You are currently viewing VAGABONDING: An Uncommon Guide to the Art of Long-Term World Travel (Guest Review by Rachel Barber)

VAGABONDING: An Uncommon Guide to the Art of Long-Term World Travel (Guest Review by Rachel Barber)

How many of us know the meaning of the word “Vagabonding”? (I’d heard of it, but had no idea until I read this book!). Many of us have an interest in travelling or would like to be known as a “traveler” – but give up at the thought of making plans. This book has answers for all the aspiring travelers out there, making it a consistent top choice in the travel genre since first being introduced.

It has inspired many travellers, writers and influencers around the world, including famous personalities such as Timothy Ferriss (American podcaster, NYT Bestselling author). If wanderlust, long-term travel and backpacking had a bible, this would be it. It’s the closest you’re going to get to a book expressing the philosophy of long-term travel. Below are some of the key takeaways from the book.

First Lesson: What is Vagabonding?

It’s beyond “just” travel; vagabonding is a unique outlook on life. It’s about gaining the courage to loosen our grip on the things we consider essential and most importantly it’s about “time” – our most important commodity and how we decide to spend it.

We “stay rooted to our home and career” and use the future as an excuse to justify sticking to what we’re comfortable with in the present. In this way, people often end up spending the best part of their life earning money in order to taste the feeling of freedom during the least valuable part of their lives. It’s time for you to take control of your circumstances instead of allowing them to dictate your life and decide when you can and can’t experience freedom.

Next lesson: You don’t need to be rich to become a “traveler.”

Rolf breaks the stereotype which so many people still believe. “Travel is a luxury for the rich person only.” This is absolutely inaccurate. Travel is meant for everyone and is a lot more possible than you think; all you need is the right mindset. He describes several focus areas for potential jobs that can fund months of travel.

Find an opportunity abroad: In today’s world, finding a job abroad is far easier than many of us think. Some may not even need to quit their current job; just look for a relocation to your overseas office for a couple years and you’re all set for life in a new location, providing a whole new experience!

Online / Freelance Business: Creating content for Blogs and other platforms, starting a successful online-store, providing website development or any sort of freelance or consulting jobs…earning online has never been more feasible than it is today.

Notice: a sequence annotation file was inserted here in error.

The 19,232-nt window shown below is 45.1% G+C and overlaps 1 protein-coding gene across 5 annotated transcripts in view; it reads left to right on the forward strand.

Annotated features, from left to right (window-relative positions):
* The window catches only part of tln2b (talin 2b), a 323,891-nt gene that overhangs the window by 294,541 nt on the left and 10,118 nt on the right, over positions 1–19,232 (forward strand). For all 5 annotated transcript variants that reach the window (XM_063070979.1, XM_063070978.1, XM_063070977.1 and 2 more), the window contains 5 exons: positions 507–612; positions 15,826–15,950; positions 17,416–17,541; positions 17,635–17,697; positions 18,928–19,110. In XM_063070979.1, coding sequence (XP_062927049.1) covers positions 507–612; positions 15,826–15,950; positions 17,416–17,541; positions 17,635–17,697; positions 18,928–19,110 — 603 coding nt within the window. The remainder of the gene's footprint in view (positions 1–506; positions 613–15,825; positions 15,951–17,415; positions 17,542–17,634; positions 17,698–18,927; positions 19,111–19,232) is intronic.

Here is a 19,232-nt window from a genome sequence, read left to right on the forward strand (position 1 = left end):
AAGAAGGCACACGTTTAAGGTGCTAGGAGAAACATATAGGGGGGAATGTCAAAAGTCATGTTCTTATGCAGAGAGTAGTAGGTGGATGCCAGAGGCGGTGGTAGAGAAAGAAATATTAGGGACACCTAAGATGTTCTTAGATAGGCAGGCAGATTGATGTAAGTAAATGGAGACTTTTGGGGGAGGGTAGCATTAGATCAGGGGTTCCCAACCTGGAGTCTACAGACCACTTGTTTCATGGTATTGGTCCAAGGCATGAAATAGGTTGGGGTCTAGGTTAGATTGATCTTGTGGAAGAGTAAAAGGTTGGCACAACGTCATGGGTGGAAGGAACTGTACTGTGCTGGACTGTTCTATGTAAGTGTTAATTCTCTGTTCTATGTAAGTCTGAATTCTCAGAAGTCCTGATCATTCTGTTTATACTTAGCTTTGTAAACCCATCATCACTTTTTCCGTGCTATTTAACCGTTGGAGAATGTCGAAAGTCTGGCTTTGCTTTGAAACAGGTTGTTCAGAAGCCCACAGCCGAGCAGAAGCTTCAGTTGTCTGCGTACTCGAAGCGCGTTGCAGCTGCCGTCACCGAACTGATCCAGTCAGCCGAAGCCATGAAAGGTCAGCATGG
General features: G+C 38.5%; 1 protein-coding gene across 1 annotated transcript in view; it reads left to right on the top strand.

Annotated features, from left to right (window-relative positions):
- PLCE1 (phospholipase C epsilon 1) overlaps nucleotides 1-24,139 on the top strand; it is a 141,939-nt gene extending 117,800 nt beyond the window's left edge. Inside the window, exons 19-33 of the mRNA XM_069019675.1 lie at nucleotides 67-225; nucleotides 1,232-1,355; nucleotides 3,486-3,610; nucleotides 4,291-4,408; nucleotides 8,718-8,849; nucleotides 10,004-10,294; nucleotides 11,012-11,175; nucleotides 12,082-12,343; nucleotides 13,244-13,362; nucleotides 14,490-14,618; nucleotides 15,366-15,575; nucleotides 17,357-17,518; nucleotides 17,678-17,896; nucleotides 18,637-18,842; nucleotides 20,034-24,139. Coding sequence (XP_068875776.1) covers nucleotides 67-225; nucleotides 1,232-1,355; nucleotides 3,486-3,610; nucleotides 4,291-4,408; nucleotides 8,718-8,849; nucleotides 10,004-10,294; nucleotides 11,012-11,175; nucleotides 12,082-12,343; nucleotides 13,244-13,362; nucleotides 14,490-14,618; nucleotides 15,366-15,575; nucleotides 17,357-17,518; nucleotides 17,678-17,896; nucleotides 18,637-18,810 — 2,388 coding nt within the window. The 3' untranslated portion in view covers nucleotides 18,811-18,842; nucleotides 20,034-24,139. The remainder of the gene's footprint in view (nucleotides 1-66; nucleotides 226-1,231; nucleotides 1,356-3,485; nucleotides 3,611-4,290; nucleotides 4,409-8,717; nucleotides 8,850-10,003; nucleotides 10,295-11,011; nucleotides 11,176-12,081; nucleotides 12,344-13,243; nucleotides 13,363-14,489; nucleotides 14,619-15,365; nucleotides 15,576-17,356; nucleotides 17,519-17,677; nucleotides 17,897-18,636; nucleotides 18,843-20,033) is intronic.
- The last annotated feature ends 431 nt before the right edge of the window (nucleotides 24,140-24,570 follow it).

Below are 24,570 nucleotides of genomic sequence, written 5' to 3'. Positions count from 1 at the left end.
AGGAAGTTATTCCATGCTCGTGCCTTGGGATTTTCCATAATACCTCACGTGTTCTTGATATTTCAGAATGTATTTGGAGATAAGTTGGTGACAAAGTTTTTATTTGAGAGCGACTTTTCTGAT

A penny saved is a penny earned… Reducing your costs while in your home country will help massively towards creating a fund available for travel. Rent out a room in your house through Airbnb, cancel all your local country subscriptions, unnecessary insurances, telephone, mobile-data contracts etc. You’ll be surprised how much of a difference it can make towards your savings.

Teach a language: of course, teaching English is always an option. The language is in high demand in many Asian countries as well as a few European countries too. Rolf did this for two full years in South Korea which not only helped fund his travels but taught him about the Asian social customs too.

I’ve mentioned a few significant options, but there are several other work-abroad opportunities described in this book which make travelling far more realistic than you think.

Third lesson: Be a traveller; not a tourist

Tourist attractions are defined by their ‘collective popularity’, which often devalues the attraction and affects your experience entirely.

As a Vagabonder, you’re not constrained to the rules and routine set by society. Is the queue to see the famous landmark too long? Well, then feel free to head off and take a random bus into the nearby mountains. Vagabonds see their surroundings whereas tourists superficially look at attractions.

Another way to think of it: tourists don’t know where they’ve been; travellers don’t know where they’re going. “As for the tourist-circuit, slowing your travels down will automatically lead you off the tourist trail. When you aren’t racing from ‘attraction’ to ‘attraction,’ you’ll quickly discover that the best experiences come from the diversions along the way”. From spending a few weeks to a few months at a time in multiple countries rather than just a few days, I can truly say my most memorable experiences have been the unplanned, unmapped and often uncaptured ones.

This book, after experiencing several months on the road myself, is one of the most relatable I’ve read in a long time. It inspires one to think about a non-conforming approach to personal discovery and growth which shifts one’s focus from routines and possessions to understand the bigger things in life.

It makes you realize why travel should be treated as a personal experience. Living the story is more important than telling it! Rolf isn’t urging us not to post that Instagram of us climbing a banana tree in the Peruvian jungle; but reminding us not to lose sight of the experience itself.

Do you love travel? Have you had travel dreams for some time? Then read the book Vagabonding! This book could be the extra push you’ve been needing to turn those dreams into a reality.

~ Writing in the Fast Lane thanks Rachel Barber for sharing her review of Vagabonding: AN UNCOMMON GUIDE TO THE ART OF LONG-TERM WORLD TRAVEL by Rolf Potts. To follow her travel discoveries, pop over to her instagram and find out what she’s up to.~